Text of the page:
It's 10 p.m.; do you know where your trader is? Chances are, if he or she is a member of the New York Mercantile Exchange, a good place to look is the nearest computer.

In the Nymex vision of the foreseeable future, traders will not only immerse themselves in the quick-paced world of commodity futures by day, flesh pressed against flesh fighting to make trades, but soon will be trading by the cover of night.But Nymex's nocturnal venture in computerized futures and options trading may not be available for another year, analysts say, despite probable approval by the Commodity Futures Trading Commission.

Nymex said, however, that the system it nurtured for nearly two years will be introduced this fall.

This month, the energy and metals exchange will apprise the CFTC of the fact it is seeking the agency's approval as a 24-hour exchange. The CFTC has not set a date for approval.

Nymex hopes that, by getting CFTC's designation as an electronic after-hours center, it will be the first U.S. futures exchange to offer round-the-clock trading in petroleum and petroleum products.

Nymex did not say when, and if, it will add energy contracts like natural gas to the list, but the exchange noted that platinum futures will start after-hours trading.

Today's U.S. futures trading is done almost exclusively through the ''open-outcry" system of public auctioning on regulated exchanges like the New York Merc.

Electronic trading, which does not require a physical location, has been sought after in the United States by the likes of the Chicago Board of Trade and Chicago Mercantile Exchange with their Globex and Arora systems.

Lengthening New York trading hours through Nymex's system, called Access, is important for the exchange because it will make it more competitive with other exchanges already online. Z. Lou Guttman, exchange chairman, said that globalization of world oil markets made it important for Nymex to develop the electronic trading system.

"We have become a global marketplace. We could no longer deny our foreign customers access to our markets during their regular business hours," he said.

Also, Mr. Guttman said, it is essential that all of Nymex's 800 members have the means to immediately react to world events even after regular trading hours.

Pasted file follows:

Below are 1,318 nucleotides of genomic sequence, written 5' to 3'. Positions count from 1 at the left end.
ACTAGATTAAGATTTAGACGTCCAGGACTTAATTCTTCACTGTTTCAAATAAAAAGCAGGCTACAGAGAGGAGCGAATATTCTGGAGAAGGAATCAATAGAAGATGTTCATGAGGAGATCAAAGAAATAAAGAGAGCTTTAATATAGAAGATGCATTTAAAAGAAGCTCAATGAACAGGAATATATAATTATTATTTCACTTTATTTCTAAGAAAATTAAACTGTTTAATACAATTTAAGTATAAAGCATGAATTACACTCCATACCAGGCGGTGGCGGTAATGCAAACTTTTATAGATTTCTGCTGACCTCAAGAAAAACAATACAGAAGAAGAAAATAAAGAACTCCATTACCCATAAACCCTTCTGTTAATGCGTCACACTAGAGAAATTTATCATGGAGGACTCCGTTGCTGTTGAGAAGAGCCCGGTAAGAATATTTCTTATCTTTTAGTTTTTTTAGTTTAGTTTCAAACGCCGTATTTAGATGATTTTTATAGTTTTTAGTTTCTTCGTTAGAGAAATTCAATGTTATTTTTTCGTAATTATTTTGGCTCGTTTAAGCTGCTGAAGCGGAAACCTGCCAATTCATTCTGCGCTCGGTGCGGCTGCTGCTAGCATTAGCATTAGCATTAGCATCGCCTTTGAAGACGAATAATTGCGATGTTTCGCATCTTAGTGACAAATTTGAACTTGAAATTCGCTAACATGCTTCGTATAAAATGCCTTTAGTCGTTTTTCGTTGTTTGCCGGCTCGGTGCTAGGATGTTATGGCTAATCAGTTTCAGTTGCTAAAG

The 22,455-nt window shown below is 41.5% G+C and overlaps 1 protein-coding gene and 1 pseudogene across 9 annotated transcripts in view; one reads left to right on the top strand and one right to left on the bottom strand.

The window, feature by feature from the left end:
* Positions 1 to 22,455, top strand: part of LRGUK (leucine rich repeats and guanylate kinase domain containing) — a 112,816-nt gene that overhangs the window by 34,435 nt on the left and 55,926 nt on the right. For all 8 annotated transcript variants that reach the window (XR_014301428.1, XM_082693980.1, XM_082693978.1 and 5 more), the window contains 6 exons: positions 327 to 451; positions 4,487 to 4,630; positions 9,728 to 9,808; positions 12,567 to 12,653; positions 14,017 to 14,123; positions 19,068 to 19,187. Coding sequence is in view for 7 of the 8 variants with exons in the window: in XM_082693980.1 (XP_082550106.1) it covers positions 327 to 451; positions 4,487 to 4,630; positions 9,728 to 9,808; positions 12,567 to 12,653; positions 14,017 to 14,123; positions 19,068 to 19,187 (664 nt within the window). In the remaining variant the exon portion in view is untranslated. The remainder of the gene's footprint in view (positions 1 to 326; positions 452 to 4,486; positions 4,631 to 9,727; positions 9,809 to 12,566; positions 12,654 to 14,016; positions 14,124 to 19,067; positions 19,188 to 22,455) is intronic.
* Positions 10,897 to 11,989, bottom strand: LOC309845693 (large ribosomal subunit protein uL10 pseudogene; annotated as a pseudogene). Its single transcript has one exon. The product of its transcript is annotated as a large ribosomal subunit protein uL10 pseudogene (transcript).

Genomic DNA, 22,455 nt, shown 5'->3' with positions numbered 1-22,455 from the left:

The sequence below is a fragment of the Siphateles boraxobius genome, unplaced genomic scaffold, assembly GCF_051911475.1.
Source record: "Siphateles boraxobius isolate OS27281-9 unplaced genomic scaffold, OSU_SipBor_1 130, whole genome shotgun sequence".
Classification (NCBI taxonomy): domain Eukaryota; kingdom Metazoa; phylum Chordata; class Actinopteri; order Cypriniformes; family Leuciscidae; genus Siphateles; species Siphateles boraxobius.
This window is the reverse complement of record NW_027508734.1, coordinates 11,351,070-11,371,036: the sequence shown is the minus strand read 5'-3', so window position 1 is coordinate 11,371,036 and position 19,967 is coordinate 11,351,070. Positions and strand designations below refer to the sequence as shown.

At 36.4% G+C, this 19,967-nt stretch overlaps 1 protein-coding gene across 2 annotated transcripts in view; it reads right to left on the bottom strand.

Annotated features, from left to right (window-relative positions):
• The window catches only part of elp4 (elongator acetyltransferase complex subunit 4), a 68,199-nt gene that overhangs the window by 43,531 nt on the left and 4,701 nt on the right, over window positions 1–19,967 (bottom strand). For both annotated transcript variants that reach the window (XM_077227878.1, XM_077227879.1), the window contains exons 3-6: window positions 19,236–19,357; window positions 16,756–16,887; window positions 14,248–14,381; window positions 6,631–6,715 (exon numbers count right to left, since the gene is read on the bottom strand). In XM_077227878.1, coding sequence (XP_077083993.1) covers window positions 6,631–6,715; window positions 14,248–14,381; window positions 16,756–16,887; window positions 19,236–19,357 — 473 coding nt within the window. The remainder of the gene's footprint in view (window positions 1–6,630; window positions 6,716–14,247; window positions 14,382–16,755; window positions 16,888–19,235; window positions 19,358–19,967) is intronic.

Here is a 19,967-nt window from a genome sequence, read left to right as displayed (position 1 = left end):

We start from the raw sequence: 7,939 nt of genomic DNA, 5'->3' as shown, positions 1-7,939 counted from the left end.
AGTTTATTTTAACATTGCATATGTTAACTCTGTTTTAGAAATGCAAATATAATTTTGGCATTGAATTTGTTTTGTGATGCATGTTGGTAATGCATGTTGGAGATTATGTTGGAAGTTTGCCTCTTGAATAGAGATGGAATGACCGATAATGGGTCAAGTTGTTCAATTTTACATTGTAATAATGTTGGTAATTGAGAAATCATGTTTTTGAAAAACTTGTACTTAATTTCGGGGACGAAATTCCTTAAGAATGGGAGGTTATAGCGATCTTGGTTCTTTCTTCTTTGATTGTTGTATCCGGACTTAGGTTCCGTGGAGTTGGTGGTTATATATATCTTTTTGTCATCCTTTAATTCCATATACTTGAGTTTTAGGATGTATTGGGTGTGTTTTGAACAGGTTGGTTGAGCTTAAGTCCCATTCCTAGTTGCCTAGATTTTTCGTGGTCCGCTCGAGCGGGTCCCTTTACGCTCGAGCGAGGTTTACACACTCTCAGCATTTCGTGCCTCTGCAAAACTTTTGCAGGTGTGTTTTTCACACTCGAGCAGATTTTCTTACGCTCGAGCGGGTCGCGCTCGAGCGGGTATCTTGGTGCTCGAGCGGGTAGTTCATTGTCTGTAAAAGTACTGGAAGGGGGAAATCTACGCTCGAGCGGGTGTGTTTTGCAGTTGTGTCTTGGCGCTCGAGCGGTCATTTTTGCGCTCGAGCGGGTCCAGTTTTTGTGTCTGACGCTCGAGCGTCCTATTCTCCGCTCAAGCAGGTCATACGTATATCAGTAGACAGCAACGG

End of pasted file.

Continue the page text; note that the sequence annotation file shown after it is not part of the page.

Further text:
Others in the trade said the exchange developed Access when discussions with other exchanges on linking Nymex products electronically fell through. A growing segment of the U.S. oil-trading community already trades around the clock, thanks to markets available in London, Tokyo and Singapore.

Access may be in response to foreign market penetration into U.S. futures business, said traders like Warren Tashnek of Shearson Lehman Bros. in Houston.

For whatever the reason, the concept for Access is not new. Mr. Guttman said "we are not dealing with a new market," but "concentrating on products that we have."

R. Patrick Thompson, exchange president, said the exchange has been looking at an electronic system for more than two years. He said the exchange has not set a specific date for launch of the innovative exchange, neither will exchange officials reveal the cost of the system.

However, they do estimate the system will be able to handle trading on as much as 15 million barrels of crude oil a day. That is about 10 percent of the normal volume during normal business hours.

For all of the risk-taking characteristics of futures traders, computerized trading is a giant step many traders are apprehensive about taking. Some U.S. traders already have had positive experiences with computerized trading on the London International Financial Futures Exchange and the Sydney Futures Exchange.

Shearson's Mr. Tashnek said most traders will still prefer to trade the more traditional foreign markets available after New York closes rather than use the more limited option of computerized trading on the Nymex. Plans are for Nymex's Access to operate from 5 p.m. EST to 8 a.m. the following day. Normal hours are from 8:20 a.m. to 3:10 p.m.

A strong feature of the Access system is the relative ease of entering and exiting an overnight market in the United States, which will increase the open interest for Nymex contracts. Open interest, the number of outstanding long and short positions in the market, is a very good barometer of liquidity, a vital ingredient for the trade and speculative participants, analysts said.

Nymex's Mr. Guttman said that the exchange has dropped plans to participate in the CBT/CME/Reuters PLC's Globex trading system when it begins operations later this year. Mr. Guttman said "we have made a commitment to support our own (Access) system, exclusively."

He explained that Nymex has a five-year agreement with American Telephone & Telegraph Co. and Task Management Inc., partners in the Access system, which he says the exchange will uphold.